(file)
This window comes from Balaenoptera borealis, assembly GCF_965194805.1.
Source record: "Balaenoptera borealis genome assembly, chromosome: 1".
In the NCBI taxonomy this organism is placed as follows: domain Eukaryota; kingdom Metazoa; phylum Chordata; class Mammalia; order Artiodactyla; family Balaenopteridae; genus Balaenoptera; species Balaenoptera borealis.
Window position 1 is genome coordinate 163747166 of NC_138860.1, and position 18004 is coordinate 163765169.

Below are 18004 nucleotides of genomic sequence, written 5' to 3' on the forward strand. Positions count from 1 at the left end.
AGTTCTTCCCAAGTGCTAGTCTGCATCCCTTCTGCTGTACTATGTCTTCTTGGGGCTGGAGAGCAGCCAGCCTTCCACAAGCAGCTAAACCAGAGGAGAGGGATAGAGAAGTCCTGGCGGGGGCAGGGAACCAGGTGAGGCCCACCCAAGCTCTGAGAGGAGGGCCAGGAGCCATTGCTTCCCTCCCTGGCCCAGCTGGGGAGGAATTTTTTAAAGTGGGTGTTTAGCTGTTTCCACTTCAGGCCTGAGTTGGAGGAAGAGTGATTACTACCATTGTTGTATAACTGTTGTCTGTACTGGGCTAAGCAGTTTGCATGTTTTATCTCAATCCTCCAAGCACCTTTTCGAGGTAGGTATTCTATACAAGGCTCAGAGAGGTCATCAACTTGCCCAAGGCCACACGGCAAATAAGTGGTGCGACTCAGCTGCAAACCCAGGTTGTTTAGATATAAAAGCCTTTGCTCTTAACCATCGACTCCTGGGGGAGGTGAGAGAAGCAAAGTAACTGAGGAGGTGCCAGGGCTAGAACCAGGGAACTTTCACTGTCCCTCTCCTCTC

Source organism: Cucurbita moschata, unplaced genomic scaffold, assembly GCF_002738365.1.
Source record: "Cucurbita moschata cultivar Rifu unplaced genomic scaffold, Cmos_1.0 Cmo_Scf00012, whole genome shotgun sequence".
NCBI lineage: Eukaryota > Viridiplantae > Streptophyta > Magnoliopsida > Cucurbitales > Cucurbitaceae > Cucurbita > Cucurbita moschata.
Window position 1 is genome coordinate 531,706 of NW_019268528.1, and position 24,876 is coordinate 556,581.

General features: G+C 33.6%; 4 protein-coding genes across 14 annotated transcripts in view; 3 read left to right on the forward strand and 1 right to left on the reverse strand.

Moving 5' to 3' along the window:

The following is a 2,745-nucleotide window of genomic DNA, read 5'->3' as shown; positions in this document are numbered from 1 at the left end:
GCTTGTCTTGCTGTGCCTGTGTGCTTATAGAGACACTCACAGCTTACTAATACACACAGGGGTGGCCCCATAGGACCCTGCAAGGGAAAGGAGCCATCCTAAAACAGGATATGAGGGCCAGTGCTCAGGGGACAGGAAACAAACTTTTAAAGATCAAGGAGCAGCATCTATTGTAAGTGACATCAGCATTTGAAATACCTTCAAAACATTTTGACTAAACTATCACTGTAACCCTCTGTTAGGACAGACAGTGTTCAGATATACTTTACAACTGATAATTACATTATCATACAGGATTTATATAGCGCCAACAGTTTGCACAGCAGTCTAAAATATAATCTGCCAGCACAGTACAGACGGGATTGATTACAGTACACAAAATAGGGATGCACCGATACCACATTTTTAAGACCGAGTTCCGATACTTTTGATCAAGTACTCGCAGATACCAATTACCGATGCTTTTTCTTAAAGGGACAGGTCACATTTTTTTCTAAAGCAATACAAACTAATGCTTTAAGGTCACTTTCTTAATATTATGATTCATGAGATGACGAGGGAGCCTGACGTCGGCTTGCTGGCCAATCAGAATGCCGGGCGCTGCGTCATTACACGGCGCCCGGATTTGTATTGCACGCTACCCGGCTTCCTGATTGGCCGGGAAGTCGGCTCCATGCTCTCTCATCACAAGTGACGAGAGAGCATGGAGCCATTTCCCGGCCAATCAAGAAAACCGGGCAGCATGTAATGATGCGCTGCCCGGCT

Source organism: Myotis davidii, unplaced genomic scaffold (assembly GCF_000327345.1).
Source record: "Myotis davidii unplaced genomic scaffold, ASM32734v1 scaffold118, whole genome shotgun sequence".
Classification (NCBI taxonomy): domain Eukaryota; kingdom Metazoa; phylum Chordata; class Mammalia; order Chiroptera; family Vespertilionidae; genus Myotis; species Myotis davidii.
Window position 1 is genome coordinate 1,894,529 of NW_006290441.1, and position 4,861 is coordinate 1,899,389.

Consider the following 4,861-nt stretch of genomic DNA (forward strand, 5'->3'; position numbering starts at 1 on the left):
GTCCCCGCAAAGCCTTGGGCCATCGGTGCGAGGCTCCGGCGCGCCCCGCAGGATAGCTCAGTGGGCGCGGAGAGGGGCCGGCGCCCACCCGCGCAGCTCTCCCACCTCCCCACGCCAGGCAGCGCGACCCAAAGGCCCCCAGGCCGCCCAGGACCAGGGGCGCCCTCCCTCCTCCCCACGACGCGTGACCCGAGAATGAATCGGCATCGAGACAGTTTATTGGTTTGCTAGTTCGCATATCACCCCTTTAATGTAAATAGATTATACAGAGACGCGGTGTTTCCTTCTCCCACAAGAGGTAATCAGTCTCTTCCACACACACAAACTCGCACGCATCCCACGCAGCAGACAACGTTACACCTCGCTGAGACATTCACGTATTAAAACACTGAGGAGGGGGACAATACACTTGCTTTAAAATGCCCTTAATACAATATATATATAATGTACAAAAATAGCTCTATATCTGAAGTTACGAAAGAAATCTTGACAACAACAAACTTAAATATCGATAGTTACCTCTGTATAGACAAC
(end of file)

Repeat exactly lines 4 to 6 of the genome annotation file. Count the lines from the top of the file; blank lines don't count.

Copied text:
Window position 1 is genome coordinate 163747166 of NC_138860.1, and position 18004 is coordinate 163765169.

Below are 18004 nucleotides of genomic sequence, written 5' to 3' on the forward strand. Positions count from 1 at the left end.
AGTTCTTCCCAAGTGCTAGTCTGCATCCCTTCTGCTGTACTATGTCTTCTTGGGGCTGGAGAGCAGCCAGCCTTCCACAAGCAGCTAAACCAGAGGAGAGGGATAGAGAAGTCCTGGCGGGGGCAGGGAACCAGGTGAGGCCCACCCAAGCTCTGAGAGGAGGGCCAGGAGCCATTGCTTCCCTCCCTGGCCCAGCTGGGGAGGAATTTTTTAAAGTGGGTGTTTAGCTGTTTCCACTTCAGGCCTGAGTTGGAGGAAGAGTGATTACTACCATTGTTGTATAACTGTTGTCTGTACTGGGCTAAGCAGTTTGCATGTTTTATCTCAATCCTCCAAGCACCTTTTCGAGGTAGGTATTCTATACAAGGCTCAGAGAGGTCATCAACTTGCCCAAGGCCACACGGCAAATAAGTGGTGCGACTCAGCTGCAAACCCAGGTTGTTTAGATATAAAAGCCTTTGCTCTTAACCATCGACTCCTGGGGGAGGTGAGAGAAGCAAAGTAACTGAGGAGGTGCCAGGGCTAGAACCAGGGAACTTTCACTGTCCCTCTCCTCTC